New Zealand dairy farmers are for the most part heavily geared. This is a result of the combination of ongoing growth and investment in farms and in Fonterra. The capital supply and milk price shock of 2009 put something of a brake on this borrowing. Banks are now less inclined to provide loan funding backed by the expectation of expected capital gain on land values. Funding remains tight and farmers are being called upon to repay debt.
Fonterra want more capital for debt relief and growth (despite insisting that TAF is not about raising capital). They are creating a mechanism to increase the current base. The current gearing level of New Zealand farms suggests that this additional capital is unlikely to flow from farmers and this is where the FSF comes into play. TAF is providing external investors with a kind of shadow equity in Fonterra. It is a huge step from the current loans and bonds and once taken there is almost no turning back.
Fonterra are keen to point out that external investors are being offered the economic rights to shares and not voting rights. There are however other ways to influence decision making without voting.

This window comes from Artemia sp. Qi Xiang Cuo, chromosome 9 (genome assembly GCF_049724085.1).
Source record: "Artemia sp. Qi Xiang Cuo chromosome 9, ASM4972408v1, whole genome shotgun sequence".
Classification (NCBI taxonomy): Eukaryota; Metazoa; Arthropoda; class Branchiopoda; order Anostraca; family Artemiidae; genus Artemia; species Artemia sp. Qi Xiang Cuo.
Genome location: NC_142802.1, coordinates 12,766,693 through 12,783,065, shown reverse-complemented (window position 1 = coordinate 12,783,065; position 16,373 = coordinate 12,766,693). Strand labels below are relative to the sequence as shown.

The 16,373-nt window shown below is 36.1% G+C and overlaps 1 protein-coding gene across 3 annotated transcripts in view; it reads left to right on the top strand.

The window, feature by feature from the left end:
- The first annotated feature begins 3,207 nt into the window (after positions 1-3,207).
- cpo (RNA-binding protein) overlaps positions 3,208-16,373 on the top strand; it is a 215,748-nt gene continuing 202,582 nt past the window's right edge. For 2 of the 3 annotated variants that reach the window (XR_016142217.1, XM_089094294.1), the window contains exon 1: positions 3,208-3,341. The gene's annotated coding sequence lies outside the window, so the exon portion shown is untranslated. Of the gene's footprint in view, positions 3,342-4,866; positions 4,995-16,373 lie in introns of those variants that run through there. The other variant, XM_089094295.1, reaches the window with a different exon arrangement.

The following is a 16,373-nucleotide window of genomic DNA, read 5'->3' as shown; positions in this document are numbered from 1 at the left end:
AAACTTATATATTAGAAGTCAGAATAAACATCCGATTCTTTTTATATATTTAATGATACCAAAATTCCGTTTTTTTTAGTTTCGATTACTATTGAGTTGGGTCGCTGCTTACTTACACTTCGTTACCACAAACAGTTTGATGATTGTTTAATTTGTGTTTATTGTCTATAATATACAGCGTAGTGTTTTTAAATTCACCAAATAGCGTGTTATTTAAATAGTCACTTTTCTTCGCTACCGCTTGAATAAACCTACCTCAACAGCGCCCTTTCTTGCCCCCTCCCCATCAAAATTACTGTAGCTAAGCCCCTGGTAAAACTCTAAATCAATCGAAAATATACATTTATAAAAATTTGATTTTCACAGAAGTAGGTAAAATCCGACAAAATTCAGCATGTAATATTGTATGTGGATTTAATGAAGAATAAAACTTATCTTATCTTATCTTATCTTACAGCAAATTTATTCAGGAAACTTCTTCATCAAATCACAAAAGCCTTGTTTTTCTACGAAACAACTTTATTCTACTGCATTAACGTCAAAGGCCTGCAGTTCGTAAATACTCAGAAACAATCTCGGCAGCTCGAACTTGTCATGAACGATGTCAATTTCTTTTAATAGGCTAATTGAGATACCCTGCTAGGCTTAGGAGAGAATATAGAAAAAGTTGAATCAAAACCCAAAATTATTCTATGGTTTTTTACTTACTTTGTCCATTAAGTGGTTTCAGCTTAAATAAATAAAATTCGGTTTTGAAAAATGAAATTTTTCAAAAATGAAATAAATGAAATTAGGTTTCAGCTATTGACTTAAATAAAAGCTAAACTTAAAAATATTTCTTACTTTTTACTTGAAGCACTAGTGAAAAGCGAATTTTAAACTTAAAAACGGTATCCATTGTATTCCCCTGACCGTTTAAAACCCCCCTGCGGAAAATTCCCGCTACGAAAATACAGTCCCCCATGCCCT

Expansion of the Fonterra share pool must create offsetting savings in borrowing cost, or increased value created from capital invested. If that doesn’t occur the share issue will necessarily result in dilution of the dividend pool (and devaluation of the share value) or the need to transfer value from milk payments to dividends. This is a pure economic equation that the external market understands very well - the value of shares is a function of future cash flows in dividends and a risk premium. And what is the market rate and risk premium for Fonterra? Who knows where it will settle but most likely it will be above the rate set for loans and bonds. The external market will factor in issues such as commodity volatility, liquidity and the uncertain behaviour of the farmer shareholders.
If outside investors are not kept fat and happy - given high enough dividends - then they’ll try to sell their shares, resulting in a market devaluation. If the market sets the value of Fonterra shares lower than the price that current shareholders have paid, this will destroy the wealth of all Fonterra farmers. The dividend must be high enough to avoid this.
The amount of capital expansion that will occur, the savings and value created from the capital expansion, and the market valuation of Fonterra shares is almost impossible to predict. In our view however, it will be the external market that makes these determinations and not Fonterra’s farmer members. Fonterra is inviting a hungry beast into the milking shed and it will need to be fed.
Between a rock and a hard place
So why not scrap the FSF and place even tighter limits on farmer trading and owning of dry shares? Because the way Fonterra have engineered TAF, there must be demand for, and supply of, shares that isn’t linked to milk production.